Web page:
13 July 2016
The Democrat & Chronicle reports….
A federal magistrate judge has rebuffed a challenge to federal laws that place marijuana among the nation’s most dangerous drugs and do not acknowledge the growing research into its medicinal benefits.
In his ruling, U.S. Magistrate Judge Jonathan Feldman noted that “there can be no dispute that public opinion on whether marijuana has legitimate medical uses is changing in this country.” But Feldman ruled that Charles and Alexander Green, two brothers accused of marijuana trafficking, had a difficult legal threshold to prove — specifically, that current federal laws are “so arbitrary and irrational as to be unconstitutional.”
The Greens, who are from California, are accused of major roles in a marijuana trafficking operation that brought the drug into western New York. They have challenged how federal laws now classify marijuana: It is in a category, alongside heroin, of what are known as “Schedule 1” drugs, meaning that Congress and federal authorities consider it among the nation’s most dangerous illicit substances.
If successful, the Greens’ challenge could force a dismissal of the criminal indictment against them.
Their lawyers sought a hearing on the classification, which, if granted, would likely have brought dueling experts to the court.
Feldman ruled that a hearing was unnecessary. The Greens would have to prove that the facts underlying marijuana’s current classification “could not reasonably be conceived to be true,” Feldman ruled. But there is no solid consensus into either the benefits or harm of marijuana that would allow such a judgment to be made after a hearing, he decided.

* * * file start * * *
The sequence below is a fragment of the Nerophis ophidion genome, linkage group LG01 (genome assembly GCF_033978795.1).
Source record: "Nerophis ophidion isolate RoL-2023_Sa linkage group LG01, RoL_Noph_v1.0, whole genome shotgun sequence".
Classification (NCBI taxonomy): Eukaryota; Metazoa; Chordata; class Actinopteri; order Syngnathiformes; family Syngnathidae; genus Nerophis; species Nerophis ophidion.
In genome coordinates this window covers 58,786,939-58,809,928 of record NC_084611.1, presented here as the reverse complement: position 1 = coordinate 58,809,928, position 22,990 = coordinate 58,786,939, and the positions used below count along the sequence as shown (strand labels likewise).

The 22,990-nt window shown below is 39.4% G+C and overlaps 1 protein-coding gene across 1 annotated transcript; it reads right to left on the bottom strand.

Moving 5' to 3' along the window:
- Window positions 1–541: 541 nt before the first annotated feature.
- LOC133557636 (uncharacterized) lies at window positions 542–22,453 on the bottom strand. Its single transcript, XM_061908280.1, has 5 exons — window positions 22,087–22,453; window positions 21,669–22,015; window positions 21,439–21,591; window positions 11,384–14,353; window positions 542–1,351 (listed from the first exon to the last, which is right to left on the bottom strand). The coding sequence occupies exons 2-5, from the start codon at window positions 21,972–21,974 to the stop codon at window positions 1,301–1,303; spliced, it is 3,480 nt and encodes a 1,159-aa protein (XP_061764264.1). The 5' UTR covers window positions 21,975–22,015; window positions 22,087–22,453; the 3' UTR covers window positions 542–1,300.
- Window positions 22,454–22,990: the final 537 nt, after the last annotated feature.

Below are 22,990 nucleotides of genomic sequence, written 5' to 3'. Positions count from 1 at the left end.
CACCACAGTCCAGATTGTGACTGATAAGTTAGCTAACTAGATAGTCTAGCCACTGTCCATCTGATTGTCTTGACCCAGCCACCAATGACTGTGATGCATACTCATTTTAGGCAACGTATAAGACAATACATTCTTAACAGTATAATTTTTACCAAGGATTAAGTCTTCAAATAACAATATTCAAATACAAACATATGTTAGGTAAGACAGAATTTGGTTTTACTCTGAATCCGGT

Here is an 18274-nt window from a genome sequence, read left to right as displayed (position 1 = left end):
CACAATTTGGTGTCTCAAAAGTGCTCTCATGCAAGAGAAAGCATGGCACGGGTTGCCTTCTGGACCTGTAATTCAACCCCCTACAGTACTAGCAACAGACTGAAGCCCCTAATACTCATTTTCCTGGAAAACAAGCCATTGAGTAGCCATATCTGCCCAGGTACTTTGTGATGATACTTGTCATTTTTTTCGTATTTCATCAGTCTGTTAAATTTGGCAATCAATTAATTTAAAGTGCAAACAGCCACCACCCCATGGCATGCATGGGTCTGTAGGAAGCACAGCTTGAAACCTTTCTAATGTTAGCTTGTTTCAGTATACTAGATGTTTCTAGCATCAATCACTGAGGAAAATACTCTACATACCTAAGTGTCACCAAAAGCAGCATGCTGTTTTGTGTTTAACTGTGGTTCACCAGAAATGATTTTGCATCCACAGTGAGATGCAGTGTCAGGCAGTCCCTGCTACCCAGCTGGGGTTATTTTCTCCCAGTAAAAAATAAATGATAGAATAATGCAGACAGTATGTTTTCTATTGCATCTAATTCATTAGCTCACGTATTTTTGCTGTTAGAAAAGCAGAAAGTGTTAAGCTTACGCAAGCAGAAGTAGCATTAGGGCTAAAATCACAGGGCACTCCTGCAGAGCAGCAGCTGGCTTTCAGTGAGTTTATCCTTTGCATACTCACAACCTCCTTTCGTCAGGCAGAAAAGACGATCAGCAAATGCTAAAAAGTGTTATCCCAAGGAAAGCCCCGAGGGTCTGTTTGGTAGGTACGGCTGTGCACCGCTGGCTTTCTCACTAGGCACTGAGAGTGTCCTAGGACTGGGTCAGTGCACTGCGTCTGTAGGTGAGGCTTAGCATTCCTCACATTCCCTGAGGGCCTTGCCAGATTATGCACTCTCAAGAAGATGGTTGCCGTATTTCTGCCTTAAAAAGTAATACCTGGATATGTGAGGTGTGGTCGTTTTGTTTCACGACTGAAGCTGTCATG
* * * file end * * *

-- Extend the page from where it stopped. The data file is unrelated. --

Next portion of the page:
The lawyers for the Greens can appeal the ruling to U.S. District Judge Elizabeth Wolford. William Easton, one of the attorneys, said they plan to do so. For a drug to be categorized as Schedule 1, lawmakers must decide that it has no medical use in treatment.
“The assertion that there is no medicinal use of marijuana is flat out irrational,” Easton said.
Feldman noted that other courts have also supported the current classification. In 2015, a federal judge did allow a hearing on a similar challenge, ruling afterward as Feldman did.
“In view of the principled disagreements among reputable scientists and practitioners regarding the potential benefits and detrimental effects of marijuana, this court cannot say that its placement on Schedule I is so arbitrary or unreasonable as to render it unconstitutional,” U.S. District Judge Kimberly Mueller ruled.
“Congress still could rationally choose one side of the debate over the other,” she wrote.
The classification is now under review by federal officials.
While saying that there is not legal justification to reject the classification, Feldman did highlight that New York is now one of many states allowing marijuana to be used for medical purposes.
Repeating a hypothetical he raised at an earlier hearing, he noted that under federal law there could be justification for the “government prosecuting the governor of New York for a marijuana distribution conspiracy.”